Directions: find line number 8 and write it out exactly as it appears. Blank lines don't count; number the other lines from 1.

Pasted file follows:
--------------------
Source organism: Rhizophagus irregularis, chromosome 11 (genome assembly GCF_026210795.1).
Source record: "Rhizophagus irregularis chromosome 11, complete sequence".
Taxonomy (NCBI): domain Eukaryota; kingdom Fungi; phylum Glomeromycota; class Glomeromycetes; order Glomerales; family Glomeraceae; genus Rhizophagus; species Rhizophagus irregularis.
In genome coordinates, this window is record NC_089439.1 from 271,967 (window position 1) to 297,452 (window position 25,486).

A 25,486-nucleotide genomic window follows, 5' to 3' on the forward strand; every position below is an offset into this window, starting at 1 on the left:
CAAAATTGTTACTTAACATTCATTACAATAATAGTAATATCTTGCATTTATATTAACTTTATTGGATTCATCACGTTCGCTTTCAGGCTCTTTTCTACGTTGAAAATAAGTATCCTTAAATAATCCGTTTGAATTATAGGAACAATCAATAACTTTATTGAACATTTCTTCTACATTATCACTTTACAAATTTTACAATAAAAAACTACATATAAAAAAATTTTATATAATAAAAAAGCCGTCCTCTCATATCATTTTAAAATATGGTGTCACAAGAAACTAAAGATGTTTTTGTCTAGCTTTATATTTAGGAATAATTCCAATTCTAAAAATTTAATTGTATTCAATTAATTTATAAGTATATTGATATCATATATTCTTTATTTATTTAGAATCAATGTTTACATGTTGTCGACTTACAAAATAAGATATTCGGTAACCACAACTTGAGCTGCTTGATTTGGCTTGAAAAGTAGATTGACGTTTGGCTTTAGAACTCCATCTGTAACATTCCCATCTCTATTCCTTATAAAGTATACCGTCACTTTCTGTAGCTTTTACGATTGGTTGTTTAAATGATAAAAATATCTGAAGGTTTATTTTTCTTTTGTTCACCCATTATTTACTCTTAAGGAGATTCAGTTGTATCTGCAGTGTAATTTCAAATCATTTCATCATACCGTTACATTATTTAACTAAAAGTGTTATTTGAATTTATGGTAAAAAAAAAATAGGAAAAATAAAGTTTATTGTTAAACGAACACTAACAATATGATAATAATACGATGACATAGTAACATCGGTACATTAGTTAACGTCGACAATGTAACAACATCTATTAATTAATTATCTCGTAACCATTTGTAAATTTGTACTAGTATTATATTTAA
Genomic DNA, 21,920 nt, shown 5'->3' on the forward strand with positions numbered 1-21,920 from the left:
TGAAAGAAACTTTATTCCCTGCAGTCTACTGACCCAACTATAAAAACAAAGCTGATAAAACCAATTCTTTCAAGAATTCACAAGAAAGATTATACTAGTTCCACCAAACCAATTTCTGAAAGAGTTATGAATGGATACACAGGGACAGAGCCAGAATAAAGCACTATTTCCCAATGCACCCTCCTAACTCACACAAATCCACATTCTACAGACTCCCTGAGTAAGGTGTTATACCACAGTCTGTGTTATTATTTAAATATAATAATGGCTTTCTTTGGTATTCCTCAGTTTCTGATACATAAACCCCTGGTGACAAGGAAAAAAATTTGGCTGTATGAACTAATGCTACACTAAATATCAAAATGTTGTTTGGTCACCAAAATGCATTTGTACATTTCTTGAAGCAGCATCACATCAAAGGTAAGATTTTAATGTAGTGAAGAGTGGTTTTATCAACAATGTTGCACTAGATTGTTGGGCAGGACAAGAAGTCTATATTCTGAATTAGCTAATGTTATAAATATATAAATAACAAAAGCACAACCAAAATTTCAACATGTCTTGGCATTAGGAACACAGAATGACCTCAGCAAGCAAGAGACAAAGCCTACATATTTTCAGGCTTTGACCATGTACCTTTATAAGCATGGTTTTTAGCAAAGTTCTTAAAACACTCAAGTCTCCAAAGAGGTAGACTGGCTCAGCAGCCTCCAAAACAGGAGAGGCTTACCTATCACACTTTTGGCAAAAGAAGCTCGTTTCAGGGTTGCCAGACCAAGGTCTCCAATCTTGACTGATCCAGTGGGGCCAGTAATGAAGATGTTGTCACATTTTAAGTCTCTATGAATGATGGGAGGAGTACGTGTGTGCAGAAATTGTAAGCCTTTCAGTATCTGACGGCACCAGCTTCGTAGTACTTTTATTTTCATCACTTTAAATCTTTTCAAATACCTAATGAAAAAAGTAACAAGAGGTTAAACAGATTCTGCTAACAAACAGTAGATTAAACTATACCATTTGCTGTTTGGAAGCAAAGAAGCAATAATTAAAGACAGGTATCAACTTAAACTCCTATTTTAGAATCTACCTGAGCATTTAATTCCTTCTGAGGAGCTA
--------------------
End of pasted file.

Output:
TGAAAGAAACTTTATTCCCTGCAGTCTACTGACCCAACTATAAAAACAAAGCTGATAAAACCAATTCTTTCAAGAATTCACAAGAAAGATTATACTAGTTCCACCAAACCAATTTCTGAAAGAGTTATGAATGGATACACAGGGACAGAGCCAGAATAAAGCACTATTTCCCAATGCACCCTCCTAACTCACACAAATCCACATTCTACAGACTCCCTGAGTAAGGTGTTATACCACAGTCTGTGTTATTATTTAAATATAATAATGGCTTTCTTTGGTATTCCTCAGTTTCTGATACATAAACCCCTGGTGACAAGGAAAAAAATTTGGCTGTATGAACTAATGCTACACTAAATATCAAAATGTTGTTTGGTCACCAAAATGCATTTGTACATTTCTTGAAGCAGCATCACATCAAAGGTAAGATTTTAATGTAGTGAAGAGTGGTTTTATCAACAATGTTGCACTAGATTGTTGGGCAGGACAAGAAGTCTATATTCTGAATTAGCTAATGTTATAAATATATAAATAACAAAAGCACAACCAAAATTTCAACATGTCTTGGCATTAGGAACACAGAATGACCTCAGCAAGCAAGAGACAAAGCCTACATATTTTCAGGCTTTGACCATGTACCTTTATAAGCATGGTTTTTAGCAAAGTTCTTAAAACACTCAAGTCTCCAAAGAGGTAGACTGGCTCAGCAGCCTCCAAAACAGGAGAGGCTTACCTATCACACTTTTGGCAAAAGAAGCTCGTTTCAGGGTTGCCAGACCAAGGTCTCCAATCTTGACTGATCCAGTGGGGCCAGTAATGAAGATGTTGTCACATTTTAAGTCTCTATGAATGATGGGAGGAGTACGTGTGTGCAGAAATTGTAAGCCTTTCAGTATCTGACGGCACCAGCTTCGTAGTACTTTTATTTTCATCACTTTAAATCTTTTCAAATACCTAATGAAAAAAGTAACAAGAGGTTAAACAGATTCTGCTAACAAACAGTAGATTAAACTATACCATTTGCTGTTTGGAAGCAAAGAAGCAATAATTAAAGACAGGTATCAACTTAAACTCCTATTTTAGAATCTACCTGAGCATTTAATTCCTTCTGAGGAGCTA